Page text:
“I want to talk about this sex toy. It’s this great sex toy. It’s small and convenient, you can carry it in your bag with you so it’s ready for you to use whenever you’re ready to ‘get it on’,” said Arushi Singh, with a cheeky smile, to a packed auditorium at the 2016 Women Deliver global conference on the rights and wellbeing of women and girls.
“You can use it by yourself or with a partner and you can, you know, insert it on your own and get ready, get into the mood,” she added. The tension in the audience was intense. People, on the edge of their seats, were straining to see what innovative sex toy Singh was about to take out of her little purse.
“It’s got these two rings so there’s an inner ring, it’s nicely lubricated as well,” she said as she removed the mysterious object from her purse – and as she did so the audience erupted with laughter. What Singh held up was none other than the female condom.
“It’s convenient to put in and then the inner ring you just hold that and put it through the vagina and it goes in and sticks itself to the cervix… it’s really quite popular. That’s the sex toy we love promoting at The Pleasure Project,” Singh said.
The Pleasure Project (TPP), an organisation “putting the sexy back into safe sex”, launched in 2004 with the aim of eroticising safe sex. TPP uses a pleasure-based approach – as demonstrated by Singh’s presentation of the female condom as an “erotic accessory”.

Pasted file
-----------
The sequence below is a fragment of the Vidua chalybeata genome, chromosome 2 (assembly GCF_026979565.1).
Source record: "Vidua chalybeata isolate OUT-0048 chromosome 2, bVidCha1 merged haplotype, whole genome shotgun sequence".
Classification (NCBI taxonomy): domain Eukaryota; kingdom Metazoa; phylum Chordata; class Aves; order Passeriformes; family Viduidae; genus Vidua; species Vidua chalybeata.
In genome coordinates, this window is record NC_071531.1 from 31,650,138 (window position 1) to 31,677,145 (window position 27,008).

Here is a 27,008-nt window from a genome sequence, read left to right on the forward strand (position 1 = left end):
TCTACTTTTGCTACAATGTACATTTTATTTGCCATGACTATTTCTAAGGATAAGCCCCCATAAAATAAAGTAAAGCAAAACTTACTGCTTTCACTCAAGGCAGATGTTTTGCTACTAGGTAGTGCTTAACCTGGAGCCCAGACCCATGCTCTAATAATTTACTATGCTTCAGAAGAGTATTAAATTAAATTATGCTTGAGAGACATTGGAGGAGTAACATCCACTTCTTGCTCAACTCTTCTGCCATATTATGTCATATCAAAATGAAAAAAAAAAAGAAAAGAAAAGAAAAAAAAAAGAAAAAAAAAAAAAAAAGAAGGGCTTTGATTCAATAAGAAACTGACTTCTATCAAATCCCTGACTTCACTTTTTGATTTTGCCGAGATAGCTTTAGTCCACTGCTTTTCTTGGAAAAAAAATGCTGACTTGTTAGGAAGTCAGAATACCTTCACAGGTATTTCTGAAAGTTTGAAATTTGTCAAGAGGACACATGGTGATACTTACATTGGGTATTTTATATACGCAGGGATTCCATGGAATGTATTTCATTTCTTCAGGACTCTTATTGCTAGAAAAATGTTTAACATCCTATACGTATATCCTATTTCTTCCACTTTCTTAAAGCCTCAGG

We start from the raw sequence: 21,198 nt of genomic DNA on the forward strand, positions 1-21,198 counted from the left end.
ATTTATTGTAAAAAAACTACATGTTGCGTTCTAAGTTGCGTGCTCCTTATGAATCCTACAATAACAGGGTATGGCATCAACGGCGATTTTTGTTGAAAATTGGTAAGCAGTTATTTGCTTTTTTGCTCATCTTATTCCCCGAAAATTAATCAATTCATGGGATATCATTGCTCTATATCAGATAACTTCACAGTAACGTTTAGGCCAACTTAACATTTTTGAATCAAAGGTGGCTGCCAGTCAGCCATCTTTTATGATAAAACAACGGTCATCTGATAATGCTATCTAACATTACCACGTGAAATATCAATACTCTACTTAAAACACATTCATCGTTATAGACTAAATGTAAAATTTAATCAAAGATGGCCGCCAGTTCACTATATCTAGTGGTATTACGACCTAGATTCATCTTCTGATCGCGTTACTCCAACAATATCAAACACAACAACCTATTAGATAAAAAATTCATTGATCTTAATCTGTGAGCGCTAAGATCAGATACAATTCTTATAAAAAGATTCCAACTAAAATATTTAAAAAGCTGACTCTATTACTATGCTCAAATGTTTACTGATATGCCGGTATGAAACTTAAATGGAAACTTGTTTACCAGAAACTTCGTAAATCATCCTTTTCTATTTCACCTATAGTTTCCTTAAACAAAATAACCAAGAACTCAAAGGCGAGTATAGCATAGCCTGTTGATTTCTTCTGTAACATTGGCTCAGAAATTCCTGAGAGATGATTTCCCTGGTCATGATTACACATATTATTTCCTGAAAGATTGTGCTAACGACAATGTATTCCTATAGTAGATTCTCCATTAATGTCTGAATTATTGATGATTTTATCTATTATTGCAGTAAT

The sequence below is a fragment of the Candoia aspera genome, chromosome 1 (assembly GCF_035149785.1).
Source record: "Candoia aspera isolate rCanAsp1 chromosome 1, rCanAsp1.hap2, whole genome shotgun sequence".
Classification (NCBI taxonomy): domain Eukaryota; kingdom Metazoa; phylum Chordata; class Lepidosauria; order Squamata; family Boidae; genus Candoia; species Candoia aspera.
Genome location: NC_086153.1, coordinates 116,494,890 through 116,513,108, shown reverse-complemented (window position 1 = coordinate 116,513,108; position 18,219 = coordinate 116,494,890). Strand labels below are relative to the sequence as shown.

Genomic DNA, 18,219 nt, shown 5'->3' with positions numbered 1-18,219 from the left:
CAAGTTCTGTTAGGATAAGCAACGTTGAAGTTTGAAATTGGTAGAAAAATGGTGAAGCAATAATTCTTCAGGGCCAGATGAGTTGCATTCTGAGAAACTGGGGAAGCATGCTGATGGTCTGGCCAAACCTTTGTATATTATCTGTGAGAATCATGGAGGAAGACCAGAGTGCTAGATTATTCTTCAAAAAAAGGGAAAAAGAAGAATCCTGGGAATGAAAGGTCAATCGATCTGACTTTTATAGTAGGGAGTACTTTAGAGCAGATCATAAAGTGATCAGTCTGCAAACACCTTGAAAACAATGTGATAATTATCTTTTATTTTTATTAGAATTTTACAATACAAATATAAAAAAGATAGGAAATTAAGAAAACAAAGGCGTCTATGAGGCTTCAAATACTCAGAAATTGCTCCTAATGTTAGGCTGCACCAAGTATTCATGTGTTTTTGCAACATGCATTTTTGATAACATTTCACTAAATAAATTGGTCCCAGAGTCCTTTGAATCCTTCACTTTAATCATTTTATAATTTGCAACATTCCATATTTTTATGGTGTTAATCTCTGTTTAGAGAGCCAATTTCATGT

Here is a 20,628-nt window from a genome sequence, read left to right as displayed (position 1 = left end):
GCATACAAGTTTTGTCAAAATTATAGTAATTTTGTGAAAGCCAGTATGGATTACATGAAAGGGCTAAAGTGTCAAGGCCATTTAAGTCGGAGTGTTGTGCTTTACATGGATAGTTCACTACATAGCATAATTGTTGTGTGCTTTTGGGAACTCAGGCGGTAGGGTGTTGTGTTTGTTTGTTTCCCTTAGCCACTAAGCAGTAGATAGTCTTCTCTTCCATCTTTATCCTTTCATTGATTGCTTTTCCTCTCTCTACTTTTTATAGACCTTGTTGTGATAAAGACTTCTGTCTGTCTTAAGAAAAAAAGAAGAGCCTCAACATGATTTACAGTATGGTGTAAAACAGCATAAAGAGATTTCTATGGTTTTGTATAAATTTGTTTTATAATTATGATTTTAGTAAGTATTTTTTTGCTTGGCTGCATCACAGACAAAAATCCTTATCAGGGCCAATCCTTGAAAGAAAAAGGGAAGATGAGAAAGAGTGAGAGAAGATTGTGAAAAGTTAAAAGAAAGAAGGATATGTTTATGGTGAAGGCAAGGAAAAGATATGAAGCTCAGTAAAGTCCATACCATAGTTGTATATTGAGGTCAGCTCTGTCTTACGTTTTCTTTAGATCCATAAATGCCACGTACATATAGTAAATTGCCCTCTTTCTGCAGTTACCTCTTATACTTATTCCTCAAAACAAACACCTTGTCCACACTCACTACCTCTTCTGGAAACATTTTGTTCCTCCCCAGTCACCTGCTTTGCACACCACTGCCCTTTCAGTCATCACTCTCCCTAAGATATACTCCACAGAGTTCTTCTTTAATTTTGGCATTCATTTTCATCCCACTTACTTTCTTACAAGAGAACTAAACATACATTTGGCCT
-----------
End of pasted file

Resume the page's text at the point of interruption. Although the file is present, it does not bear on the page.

The uptake of the female condom
The female condom, made of polyurethane or Nitrile, can be inserted up to three hours before sex and is considered to contribute towards correcting the gender imbalance that sometimes exists around negotiating condom usage and decision making power.
Yet, the female condom has been plagued by a negative stigma – some complain that it’s difficult to insert, that it causes weird noises during intercourse, or that its sheer size makes it seem unsexy.
Central to TTP’s sex-positive message is that safe sex doesn’t have to mean a lack of pleasure. “We also work with porn filmmakers to include condoms in porn films in a sexy way – so we try to bridge the public health world and the sexy world,” Singh told Health-e News.
TPP is critical of sexual education that speaks about safe sex solely in terms of avoiding disease and infection, instead of in pursuit of pleasure and good health. The organisation argues that we need to rethink the approach to sexual and reproductive health and rights – and move beyond scare tactics to put “pleasure” on the public health agenda.
Anne Philpott, the founder of TPP wrote in a journal article, When good sex is safer sex, that eroticising male and female condoms is key to increasing condom use. “Making condoms more comfortable and pleasurable transforms them from being strictly disease-prevention tools into erotic accessories,” she wrote.
The need for a new approach in South Africa
This necessity for a re-formulated approach rings true in South Africa. Intergenerational sex or the “blesser” and sugar daddy phenomenon – where sex is exchanged for “stuff” like cars, hairdresser appointments or fancy clothes – has seen some young women become infected with HIV. A pleasure-based approach to the use of the female condom could yield a much-needed increase in this form of contraception and HIV-prevention. “If we’re talking about pleasure and public health and women’s health, it’s really about enabling agency,” explained Singh.